[zfs-discuss] CHKSUM errors

Durval Menezes durval.menezes at gmail.com
Sat Feb 6 10:21:38 EST 2016


Hi Gordan,

On Sat, Feb 6, 2016 at 1:05 PM, Gordan Bobic via zfs-discuss <
zfs-discuss at list.zfsonlinux.org> wrote:

> On 06/02/16 11:47, Durval Menezes via zfs-discuss wrote:
>
>> Hello,
>>
>> On Feb 6, 2016 8:04 AM, "Gordan Bobic via zfs-discuss"
>> <zfs-discuss at list.zfsonlinux.org
>> <mailto:zfs-discuss at list.zfsonlinux.org>> wrote:
>>  >
>>  >
>>  >
>>  > On Fri, Feb 5, 2016 at 11:39 PM, Ruben Kelevra via zfs-discuss
>> <zfs-discuss at list.zfsonlinux.org
>> <mailto:zfs-discuss at list.zfsonlinux.org>> wrote:
>>  >>
>>  >> Hopefully you got an backup, if not it's time.
>>  >>
>>  >> Next step would be a ram-test, insert a memtest86+ bootdrive in,
>> might be on a stick or something and do a 24h test of your ram. If
>> you've enabled memory scrambling (might be not available on your
>> mainboard) disable it to be able to identify the broken chip.
>>  >
>>  >
>>  > It really surprises me that people still recommend memtest for
>> identifiying anything other than thoroughly, permanently broken memory
>> (which will manifest very obviously with crashes and errors all over the
>> place). memtest is notoriously useless at provoking errors in merely
>> marginal components, be it memory, MCH, or CPU. There are far better
>> tools for stability testing, and the best memtest can do is give a false
>> sense of security.
>>
>> Agreed. In my experience, memtest only detects the most obvious,
>> egregious errors.
>>
>>  > There is a script somewhere in the archives of this list that
>> automates testing with my prefered method when no better tools are
>> available. In a nutshell:
>>  >
>>  > 1) Boot into single user mode, make sure swap is disabled
>>  > 1) Create as big a tmpfs as possible (size $s), but make sure it
>> isn't too big and cause OOM errors during testing
>>  > 3) Create $n files from /dev/urandom where $n is the number of
>> hardware threads on your CPU. Make sure that each file is just under
>> $s/$n in size.
>>  > 4) Write a script that:
>>  > 4.1) Computes checksum of each file. For memory/MCH stability testing
>> use md5sum. For CPU stability testing use sha512sum. Store the output of
>> this in a variable.
>>  > 4.2) In an infinite loop, keep doing this, with n threads, one thread
>> per file created earlier, and compare the checksum computed in each
>> iteration with the one originally computed. If a discrepancy from the
>> originally computed checksum is encountered, report an error.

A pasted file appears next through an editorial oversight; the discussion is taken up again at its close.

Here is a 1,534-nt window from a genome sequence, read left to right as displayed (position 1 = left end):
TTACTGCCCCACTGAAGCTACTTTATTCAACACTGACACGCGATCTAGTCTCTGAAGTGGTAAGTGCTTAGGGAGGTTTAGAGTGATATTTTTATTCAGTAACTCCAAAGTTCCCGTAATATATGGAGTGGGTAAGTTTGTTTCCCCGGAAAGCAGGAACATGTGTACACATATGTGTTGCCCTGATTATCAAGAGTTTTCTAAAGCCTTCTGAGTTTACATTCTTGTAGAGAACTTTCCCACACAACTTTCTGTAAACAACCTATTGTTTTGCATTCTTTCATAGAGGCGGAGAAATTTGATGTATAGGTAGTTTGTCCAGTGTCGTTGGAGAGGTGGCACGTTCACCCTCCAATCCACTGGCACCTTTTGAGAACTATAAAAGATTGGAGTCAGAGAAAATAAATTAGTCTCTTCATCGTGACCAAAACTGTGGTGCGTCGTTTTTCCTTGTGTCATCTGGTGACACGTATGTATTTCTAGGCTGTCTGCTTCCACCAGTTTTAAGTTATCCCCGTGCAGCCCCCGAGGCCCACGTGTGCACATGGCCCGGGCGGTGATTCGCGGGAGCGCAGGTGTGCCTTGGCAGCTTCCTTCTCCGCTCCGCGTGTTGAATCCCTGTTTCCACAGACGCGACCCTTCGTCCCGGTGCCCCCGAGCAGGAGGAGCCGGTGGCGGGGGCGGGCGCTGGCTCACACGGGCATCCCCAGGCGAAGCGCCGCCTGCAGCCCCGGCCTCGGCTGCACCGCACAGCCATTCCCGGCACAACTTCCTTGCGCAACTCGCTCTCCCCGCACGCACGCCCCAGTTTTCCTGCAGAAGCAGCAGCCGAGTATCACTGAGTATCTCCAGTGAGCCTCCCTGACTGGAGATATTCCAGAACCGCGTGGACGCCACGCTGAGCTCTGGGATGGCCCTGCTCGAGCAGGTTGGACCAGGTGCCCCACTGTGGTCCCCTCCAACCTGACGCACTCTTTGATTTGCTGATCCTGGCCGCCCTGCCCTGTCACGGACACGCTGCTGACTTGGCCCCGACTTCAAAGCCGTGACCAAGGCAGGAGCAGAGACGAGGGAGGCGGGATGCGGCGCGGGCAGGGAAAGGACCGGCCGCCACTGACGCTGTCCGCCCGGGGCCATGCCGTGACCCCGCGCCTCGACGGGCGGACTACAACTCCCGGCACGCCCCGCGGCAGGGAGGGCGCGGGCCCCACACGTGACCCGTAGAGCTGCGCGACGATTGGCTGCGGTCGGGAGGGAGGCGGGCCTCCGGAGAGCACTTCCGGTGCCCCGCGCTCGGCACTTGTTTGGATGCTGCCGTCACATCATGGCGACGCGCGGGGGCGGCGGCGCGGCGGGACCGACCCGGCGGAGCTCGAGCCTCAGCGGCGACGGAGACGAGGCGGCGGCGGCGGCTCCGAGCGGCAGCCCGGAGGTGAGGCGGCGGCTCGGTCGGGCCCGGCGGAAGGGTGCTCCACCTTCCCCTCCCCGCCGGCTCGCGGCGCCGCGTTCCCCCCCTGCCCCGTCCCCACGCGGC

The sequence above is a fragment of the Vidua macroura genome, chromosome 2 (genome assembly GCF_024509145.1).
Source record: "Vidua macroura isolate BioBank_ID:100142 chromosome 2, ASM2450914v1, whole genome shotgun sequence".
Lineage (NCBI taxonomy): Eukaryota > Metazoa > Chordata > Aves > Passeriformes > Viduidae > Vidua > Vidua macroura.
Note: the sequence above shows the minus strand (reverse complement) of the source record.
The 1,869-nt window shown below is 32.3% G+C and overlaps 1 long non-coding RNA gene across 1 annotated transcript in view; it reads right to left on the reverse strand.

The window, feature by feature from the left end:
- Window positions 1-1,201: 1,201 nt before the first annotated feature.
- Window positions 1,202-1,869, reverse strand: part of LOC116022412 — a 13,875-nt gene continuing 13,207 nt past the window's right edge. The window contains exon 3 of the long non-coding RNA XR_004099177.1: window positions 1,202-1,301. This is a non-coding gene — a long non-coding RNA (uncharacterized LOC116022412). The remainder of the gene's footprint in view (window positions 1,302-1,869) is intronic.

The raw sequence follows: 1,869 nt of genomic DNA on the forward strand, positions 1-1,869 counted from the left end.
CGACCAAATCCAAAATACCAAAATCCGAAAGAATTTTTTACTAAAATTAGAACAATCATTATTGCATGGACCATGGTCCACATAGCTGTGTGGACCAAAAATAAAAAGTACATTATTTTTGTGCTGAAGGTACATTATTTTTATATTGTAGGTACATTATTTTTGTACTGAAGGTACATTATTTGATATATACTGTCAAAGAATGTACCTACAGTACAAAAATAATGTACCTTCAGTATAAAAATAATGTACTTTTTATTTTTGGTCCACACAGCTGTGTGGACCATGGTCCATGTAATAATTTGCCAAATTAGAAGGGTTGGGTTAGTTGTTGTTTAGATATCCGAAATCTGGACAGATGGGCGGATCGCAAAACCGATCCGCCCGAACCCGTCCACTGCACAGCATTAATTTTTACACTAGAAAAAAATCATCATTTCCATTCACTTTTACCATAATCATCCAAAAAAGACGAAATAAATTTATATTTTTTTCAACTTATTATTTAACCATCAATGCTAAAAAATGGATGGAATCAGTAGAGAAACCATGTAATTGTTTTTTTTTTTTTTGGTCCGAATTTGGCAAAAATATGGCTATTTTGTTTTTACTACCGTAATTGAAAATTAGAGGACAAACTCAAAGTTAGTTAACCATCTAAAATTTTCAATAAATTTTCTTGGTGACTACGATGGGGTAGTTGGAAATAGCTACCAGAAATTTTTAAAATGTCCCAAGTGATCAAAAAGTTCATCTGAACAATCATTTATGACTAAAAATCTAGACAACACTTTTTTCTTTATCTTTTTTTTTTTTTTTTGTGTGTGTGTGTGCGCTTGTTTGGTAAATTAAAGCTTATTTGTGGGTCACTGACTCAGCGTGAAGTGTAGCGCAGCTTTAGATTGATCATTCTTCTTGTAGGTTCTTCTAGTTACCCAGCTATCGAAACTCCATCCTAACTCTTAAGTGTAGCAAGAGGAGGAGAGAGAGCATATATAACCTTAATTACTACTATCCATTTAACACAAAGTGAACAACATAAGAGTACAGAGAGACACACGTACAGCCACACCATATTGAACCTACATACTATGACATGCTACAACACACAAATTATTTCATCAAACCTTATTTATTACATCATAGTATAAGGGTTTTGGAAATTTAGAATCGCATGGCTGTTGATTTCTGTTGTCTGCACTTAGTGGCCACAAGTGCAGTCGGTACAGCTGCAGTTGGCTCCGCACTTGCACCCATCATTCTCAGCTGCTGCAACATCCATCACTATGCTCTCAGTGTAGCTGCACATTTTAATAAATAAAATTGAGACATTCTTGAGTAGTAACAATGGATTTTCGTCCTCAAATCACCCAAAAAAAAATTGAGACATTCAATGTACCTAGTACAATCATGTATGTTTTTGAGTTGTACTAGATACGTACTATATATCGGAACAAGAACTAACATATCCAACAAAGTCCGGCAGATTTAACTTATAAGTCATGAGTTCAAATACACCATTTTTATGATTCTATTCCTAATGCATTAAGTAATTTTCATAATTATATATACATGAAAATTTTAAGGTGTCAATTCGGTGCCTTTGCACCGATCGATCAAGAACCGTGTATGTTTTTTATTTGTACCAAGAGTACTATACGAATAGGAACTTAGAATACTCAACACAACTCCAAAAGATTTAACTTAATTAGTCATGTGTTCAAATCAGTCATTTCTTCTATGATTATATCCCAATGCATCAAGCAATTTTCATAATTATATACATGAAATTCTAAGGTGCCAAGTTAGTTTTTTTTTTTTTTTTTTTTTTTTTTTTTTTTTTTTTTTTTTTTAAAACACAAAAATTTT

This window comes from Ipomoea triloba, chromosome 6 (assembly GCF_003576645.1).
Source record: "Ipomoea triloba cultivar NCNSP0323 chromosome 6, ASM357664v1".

>>  >
>>  > I have seen this approach yield error reports in minutes after 48
>> hours of memtest86 found no problems at all.
>>
>> The script I use and recommend is this one:
>>
>> http://people.redhat.com/dledford/memtest.shtml
>>
>> Internally (and automatically) it does something very similar to the
>> above, only it uses a linux source kernel tree in place of /dev/urandom,
>> diff instead of md5sum, and it doesnt limit itself to the number of
>> processors but paralellizes just enough threads to overflow the buffer
>> cache (and therefore force disk I/O, which stresses the memory subsystem
>> even more due to concurrent access from the system peripheral bus, along
>> with power supply -- to power the disks, etc).
>>
>> Dledford's memtest is a classic in my labs, and I highly recommend it
>> along with a mprime running in "stress testing" mode to stress the last
>> bit of the machine's cpu/power supply/memory/etc.
>>
>> In my experience, if a machine goes through 24 hours of that combo with
>> no reports, then it's good not only for immediate production  use, but
>> will continue to be so for the next 2-3 years at least.
>>
>
> If it is forcing disk I/O it implicitly means it is under-stressing the
> memory I/O because the latter is orders of magnitude faster than the
> former.


Agreed, but don't forget that we are doing the above in a
multi-tasking/threading way (ie, there's more than one instance of
execution stressing memory); a few of those instances blocked waiting for
I/O won't diminish the hammering that the others are going to keep on the
memory. Also, that's why I recommend running mprime on its "stress-testing"
mode: their multiple threads are going to pick up any slack from the
dledford/memtest.sh processes.

Now that I think I've demonstrated that there will be no let-up on the
memory, I should say there's a good reason for doing I/O during the memory
testing: it is to stress multiple *types* of memory access. To be more
precise, most (all?) disk controllers in serious use today employ some sort
of DMA for their transfers, and I've seen situations where the memory
errors only show during DMA.


> Something that pushes the memory I/O paths as hard as possible will shake
> loose marginal memory much more reliably.


The idea is to keep hammering them as hard as possible, not only
volume-wise, but also type-wise.

Cheers,
-- 
   Durval.



>
>
> Gordan
>
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